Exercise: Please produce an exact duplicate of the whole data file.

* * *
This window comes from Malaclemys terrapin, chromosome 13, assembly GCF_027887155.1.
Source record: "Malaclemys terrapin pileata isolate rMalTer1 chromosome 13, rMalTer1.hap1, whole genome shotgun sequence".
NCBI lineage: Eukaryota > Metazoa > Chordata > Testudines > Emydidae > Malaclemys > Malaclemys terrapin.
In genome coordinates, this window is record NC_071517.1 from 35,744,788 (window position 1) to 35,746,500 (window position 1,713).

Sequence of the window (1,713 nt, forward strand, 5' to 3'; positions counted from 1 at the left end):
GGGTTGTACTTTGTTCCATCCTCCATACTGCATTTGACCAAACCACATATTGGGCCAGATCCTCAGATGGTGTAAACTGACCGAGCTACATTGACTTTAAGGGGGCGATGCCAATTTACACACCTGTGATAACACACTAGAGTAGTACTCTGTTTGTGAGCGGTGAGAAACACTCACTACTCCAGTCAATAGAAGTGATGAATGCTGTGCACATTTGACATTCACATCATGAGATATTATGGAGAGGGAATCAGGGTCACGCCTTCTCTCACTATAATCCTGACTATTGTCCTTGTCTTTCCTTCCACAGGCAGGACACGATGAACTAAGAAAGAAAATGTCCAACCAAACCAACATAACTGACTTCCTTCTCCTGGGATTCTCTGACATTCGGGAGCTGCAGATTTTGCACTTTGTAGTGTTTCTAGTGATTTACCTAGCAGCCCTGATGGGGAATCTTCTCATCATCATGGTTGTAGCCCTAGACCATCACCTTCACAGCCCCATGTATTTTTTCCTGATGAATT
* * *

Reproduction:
This window comes from Malaclemys terrapin, chromosome 13, assembly GCF_027887155.1.
Source record: "Malaclemys terrapin pileata isolate rMalTer1 chromosome 13, rMalTer1.hap1, whole genome shotgun sequence".
NCBI lineage: Eukaryota > Metazoa > Chordata > Testudines > Emydidae > Malaclemys > Malaclemys terrapin.
In genome coordinates, this window is record NC_071517.1 from 35,744,788 (window position 1) to 35,746,500 (window position 1,713).

Sequence of the window (1,713 nt, forward strand, 5' to 3'; positions counted from 1 at the left end):
GGGTTGTACTTTGTTCCATCCTCCATACTGCATTTGACCAAACCACATATTGGGCCAGATCCTCAGATGGTGTAAACTGACCGAGCTACATTGACTTTAAGGGGGCGATGCCAATTTACACACCTGTGATAACACACTAGAGTAGTACTCTGTTTGTGAGCGGTGAGAAACACTCACTACTCCAGTCAATAGAAGTGATGAATGCTGTGCACATTTGACATTCACATCATGAGATATTATGGAGAGGGAATCAGGGTCACGCCTTCTCTCACTATAATCCTGACTATTGTCCTTGTCTTTCCTTCCACAGGCAGGACACGATGAACTAAGAAAGAAAATGTCCAACCAAACCAACATAACTGACTTCCTTCTCCTGGGATTCTCTGACATTCGGGAGCTGCAGATTTTGCACTTTGTAGTGTTTCTAGTGATTTACCTAGCAGCCCTGATGGGGAATCTTCTCATCATCATGGTTGTAGCCCTAGACCATCACCTTCACAGCCCCATGTATTTTTTCCTGATGAATT